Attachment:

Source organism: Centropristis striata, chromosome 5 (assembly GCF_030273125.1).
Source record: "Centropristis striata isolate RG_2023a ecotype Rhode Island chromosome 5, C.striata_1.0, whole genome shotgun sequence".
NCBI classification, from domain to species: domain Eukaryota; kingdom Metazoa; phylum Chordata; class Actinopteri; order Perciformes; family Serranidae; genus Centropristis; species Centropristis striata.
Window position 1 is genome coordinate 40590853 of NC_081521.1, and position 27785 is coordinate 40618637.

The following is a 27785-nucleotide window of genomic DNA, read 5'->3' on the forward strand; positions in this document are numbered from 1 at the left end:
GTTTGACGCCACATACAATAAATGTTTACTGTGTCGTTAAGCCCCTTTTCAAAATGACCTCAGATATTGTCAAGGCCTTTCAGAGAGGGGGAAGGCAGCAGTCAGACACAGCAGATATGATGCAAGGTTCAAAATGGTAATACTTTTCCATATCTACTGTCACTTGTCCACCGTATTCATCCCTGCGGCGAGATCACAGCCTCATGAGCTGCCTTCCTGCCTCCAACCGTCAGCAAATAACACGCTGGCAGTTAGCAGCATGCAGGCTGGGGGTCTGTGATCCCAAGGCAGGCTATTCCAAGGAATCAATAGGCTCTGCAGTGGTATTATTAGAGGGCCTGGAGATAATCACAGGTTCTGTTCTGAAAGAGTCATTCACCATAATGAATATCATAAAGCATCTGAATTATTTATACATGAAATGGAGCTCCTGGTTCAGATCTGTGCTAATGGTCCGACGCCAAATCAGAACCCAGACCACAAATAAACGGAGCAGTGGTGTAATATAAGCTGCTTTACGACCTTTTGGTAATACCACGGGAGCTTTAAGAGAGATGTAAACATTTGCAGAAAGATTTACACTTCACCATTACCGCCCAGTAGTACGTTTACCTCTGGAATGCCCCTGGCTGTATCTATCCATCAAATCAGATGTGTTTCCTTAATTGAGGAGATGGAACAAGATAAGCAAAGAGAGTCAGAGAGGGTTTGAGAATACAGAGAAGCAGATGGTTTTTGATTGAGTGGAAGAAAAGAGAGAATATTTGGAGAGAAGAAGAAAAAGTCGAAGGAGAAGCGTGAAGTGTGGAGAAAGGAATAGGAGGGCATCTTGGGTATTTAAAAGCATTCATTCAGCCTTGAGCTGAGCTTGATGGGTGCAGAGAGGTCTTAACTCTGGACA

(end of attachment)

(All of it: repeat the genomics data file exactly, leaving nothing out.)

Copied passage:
Source organism: Centropristis striata, chromosome 5 (assembly GCF_030273125.1).
Source record: "Centropristis striata isolate RG_2023a ecotype Rhode Island chromosome 5, C.striata_1.0, whole genome shotgun sequence".
NCBI classification, from domain to species: domain Eukaryota; kingdom Metazoa; phylum Chordata; class Actinopteri; order Perciformes; family Serranidae; genus Centropristis; species Centropristis striata.
Window position 1 is genome coordinate 40590853 of NC_081521.1, and position 27785 is coordinate 40618637.

The following is a 27785-nucleotide window of genomic DNA, read 5'->3' on the forward strand; positions in this document are numbered from 1 at the left end:
GTTTGACGCCACATACAATAAATGTTTACTGTGTCGTTAAGCCCCTTTTCAAAATGACCTCAGATATTGTCAAGGCCTTTCAGAGAGGGGGAAGGCAGCAGTCAGACACAGCAGATATGATGCAAGGTTCAAAATGGTAATACTTTTCCATATCTACTGTCACTTGTCCACCGTATTCATCCCTGCGGCGAGATCACAGCCTCATGAGCTGCCTTCCTGCCTCCAACCGTCAGCAAATAACACGCTGGCAGTTAGCAGCATGCAGGCTGGGGGTCTGTGATCCCAAGGCAGGCTATTCCAAGGAATCAATAGGCTCTGCAGTGGTATTATTAGAGGGCCTGGAGATAATCACAGGTTCTGTTCTGAAAGAGTCATTCACCATAATGAATATCATAAAGCATCTGAATTATTTATACATGAAATGGAGCTCCTGGTTCAGATCTGTGCTAATGGTCCGACGCCAAATCAGAACCCAGACCACAAATAAACGGAGCAGTGGTGTAATATAAGCTGCTTTACGACCTTTTGGTAATACCACGGGAGCTTTAAGAGAGATGTAAACATTTGCAGAAAGATTTACACTTCACCATTACCGCCCAGTAGTACGTTTACCTCTGGAATGCCCCTGGCTGTATCTATCCATCAAATCAGATGTGTTTCCTTAATTGAGGAGATGGAACAAGATAAGCAAAGAGAGTCAGAGAGGGTTTGAGAATACAGAGAAGCAGATGGTTTTTGATTGAGTGGAAGAAAAGAGAGAATATTTGGAGAGAAGAAGAAAAAGTCGAAGGAGAAGCGTGAAGTGTGGAGAAAGGAATAGGAGGGCATCTTGGGTATTTAAAAGCATTCATTCAGCCTTGAGCTGAGCTTGATGGGTGCAGAGAGGTCTTAACTCTGGACA